The vegetables and flowers and fruit are all done for the year, the plants are all going to sleep, animals are moving into hibernation. And we, too — we all slow down, don’t we? We are stacking our wood for our fires, we are cozying up with soft wool blankets and steaming mugs of hot chocolate or tea. We might fall asleep early, as the sky darkens sooner, all in our fuzzy soft pajamas, cozy in bed with winter stories and snuggly children to cuddle. Perhaps we stay in bed a bit longer as the sun appears later in the morning, padding downstairs on cold floors with warm slippers for that first decadent cup of coffee. We wait for the first snowflakes and the first snow days and the first of our snowman-building and sliding in Pippy Park. We wait for Bannerman Loop to open, and to lace up our skates for the first time this year, hopefully with thermoses of chocolate.

We look forward to the Christmas lights.

The changes of the season, and of the holidays, are short and fleeting. These moments for our children, they are short as well.

So there must be ways to minimize the stresses, the anxiety, the rushing, the hurrying, and the oh-so-very-unwanted yells of exasperation at the children.

Little tricks of the momma-trade that I tend to forget (and must remember):

  • Hungry children are also stressed out. They misbehave, they don’t listen, they are trying to catch your attention. Even if supper isn’t ready before bedtime, a whole lotta snacks during the witching hour will help with a misbehaving toddler. (And don’t forget snacks for that ferocious momma bear as well.)
  • Multitasking is not all it’s cracked up to be; our attention, when spanning too many things at once, means forgetting things, being stressed, or not paying attention. This is how I missed my toddler trying to sweep the plants off the shelf. Thankfully he didn’t get a cactus needle in the eye. From now on, he’ll be on my back in a carrier, or in the kitchen with me while I make food, and I will be playing with him, devoted and attentive, when he wants to play.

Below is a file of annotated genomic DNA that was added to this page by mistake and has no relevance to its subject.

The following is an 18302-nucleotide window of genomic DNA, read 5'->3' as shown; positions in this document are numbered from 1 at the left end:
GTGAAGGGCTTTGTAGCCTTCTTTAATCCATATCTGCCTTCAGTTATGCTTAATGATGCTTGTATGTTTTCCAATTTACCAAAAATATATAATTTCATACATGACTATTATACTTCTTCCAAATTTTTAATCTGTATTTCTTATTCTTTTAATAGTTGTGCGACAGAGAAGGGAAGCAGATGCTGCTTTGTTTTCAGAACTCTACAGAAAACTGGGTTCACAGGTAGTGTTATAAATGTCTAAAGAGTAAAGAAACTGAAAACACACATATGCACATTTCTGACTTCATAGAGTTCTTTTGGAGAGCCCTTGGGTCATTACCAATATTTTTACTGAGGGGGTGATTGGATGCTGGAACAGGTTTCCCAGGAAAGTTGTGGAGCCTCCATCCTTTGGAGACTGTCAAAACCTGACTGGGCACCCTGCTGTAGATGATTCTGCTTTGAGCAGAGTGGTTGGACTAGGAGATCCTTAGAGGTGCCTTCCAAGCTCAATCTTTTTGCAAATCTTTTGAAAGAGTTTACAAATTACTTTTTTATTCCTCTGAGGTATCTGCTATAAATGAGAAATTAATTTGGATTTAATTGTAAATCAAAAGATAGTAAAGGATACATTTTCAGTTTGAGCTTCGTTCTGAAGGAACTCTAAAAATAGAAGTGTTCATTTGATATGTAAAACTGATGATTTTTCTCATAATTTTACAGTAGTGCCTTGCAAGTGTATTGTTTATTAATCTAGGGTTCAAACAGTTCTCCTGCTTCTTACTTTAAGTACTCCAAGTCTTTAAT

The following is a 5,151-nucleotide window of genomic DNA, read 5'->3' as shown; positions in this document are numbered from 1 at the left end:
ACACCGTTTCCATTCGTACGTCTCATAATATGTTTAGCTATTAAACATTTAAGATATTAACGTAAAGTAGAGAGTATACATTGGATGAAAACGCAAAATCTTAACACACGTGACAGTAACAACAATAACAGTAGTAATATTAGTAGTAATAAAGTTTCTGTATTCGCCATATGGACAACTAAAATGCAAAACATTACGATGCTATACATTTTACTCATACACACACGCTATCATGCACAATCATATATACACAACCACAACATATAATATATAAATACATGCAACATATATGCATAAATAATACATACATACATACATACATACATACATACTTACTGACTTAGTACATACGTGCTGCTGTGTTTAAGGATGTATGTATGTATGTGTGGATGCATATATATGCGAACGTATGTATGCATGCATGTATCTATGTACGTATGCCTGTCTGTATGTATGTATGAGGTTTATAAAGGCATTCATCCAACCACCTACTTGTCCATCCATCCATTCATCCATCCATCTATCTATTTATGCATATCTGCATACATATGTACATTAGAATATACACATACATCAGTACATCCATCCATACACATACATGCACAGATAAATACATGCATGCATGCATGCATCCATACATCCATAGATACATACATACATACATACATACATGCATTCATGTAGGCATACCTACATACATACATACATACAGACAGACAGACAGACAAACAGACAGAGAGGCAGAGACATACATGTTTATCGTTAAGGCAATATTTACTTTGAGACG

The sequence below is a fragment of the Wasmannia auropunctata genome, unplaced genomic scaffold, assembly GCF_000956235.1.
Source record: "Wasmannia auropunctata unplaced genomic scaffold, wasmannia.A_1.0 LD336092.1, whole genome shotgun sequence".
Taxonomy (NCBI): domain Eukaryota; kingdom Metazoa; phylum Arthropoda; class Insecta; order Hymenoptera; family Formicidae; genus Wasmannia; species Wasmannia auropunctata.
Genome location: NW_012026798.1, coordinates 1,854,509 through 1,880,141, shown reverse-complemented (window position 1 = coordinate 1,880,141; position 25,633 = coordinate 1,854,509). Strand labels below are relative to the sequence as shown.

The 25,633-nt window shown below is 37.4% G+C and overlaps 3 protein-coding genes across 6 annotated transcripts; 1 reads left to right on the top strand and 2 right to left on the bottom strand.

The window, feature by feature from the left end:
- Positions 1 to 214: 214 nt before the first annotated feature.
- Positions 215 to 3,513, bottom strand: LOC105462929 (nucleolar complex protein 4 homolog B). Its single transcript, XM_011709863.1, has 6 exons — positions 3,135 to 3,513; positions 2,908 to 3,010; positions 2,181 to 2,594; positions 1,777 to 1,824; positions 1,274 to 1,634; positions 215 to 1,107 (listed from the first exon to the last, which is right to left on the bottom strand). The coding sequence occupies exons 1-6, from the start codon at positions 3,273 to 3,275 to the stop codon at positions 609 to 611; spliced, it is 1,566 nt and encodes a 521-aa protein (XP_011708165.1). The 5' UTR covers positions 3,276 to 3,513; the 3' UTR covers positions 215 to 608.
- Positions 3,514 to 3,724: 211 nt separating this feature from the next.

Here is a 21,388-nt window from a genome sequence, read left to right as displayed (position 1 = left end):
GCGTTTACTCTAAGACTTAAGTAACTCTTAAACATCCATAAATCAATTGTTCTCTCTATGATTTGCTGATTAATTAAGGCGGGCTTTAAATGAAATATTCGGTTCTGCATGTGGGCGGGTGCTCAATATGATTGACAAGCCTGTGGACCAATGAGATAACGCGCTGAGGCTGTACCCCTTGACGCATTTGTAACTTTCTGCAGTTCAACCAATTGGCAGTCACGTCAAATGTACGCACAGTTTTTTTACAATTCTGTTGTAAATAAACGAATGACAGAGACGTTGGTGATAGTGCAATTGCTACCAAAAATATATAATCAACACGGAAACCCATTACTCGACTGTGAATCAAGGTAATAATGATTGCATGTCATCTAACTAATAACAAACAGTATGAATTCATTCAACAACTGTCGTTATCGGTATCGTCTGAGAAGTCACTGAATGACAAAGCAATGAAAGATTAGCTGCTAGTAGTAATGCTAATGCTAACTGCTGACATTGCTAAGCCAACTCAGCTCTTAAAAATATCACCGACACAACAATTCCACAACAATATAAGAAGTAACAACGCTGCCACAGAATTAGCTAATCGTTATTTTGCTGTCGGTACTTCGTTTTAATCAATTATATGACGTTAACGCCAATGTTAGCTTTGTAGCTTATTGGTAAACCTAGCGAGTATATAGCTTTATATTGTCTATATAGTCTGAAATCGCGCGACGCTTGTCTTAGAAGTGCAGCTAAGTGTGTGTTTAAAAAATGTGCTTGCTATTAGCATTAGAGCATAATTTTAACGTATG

• When you’re stressed out, everything seems worse. So take a deep breath and remember that if it doesn’t get done, too bad. Gifts can be given after Christmas (it’s a season, remember?), the house can be messy, and errands can wait.
  • All that our children really want is our presence. That, really, is the biggest holiday gift, and it should be extended year-round. They will not remember the running around shopping or trying to get to another sale. They will remember all the times that mommy said, “Not now, I’m busy.” And they will learn that Christmas is all about stuff, instead of togetherness and joy. Our presence in their lives is the biggest gift — not just for them, but for us, their parents, as well.

And so the Advent is finished, the knitting has been set aside, and even the writing was made to take a pause. Because instead, I needed to go outside and watch snowflakes with my toddler, and to talk about penguins with him. My attention, on these moments of the season, was exactly where it should be.

Editor’s note: If you would like to respond to this or any article on, or if you would like to address an issue we haven’t yet covered, we welcome letters to the editor and consider each of them for publication in our Letters section. You can email yours to: justin at theindependent dot ca. Not all letters will be printed, but all will be read.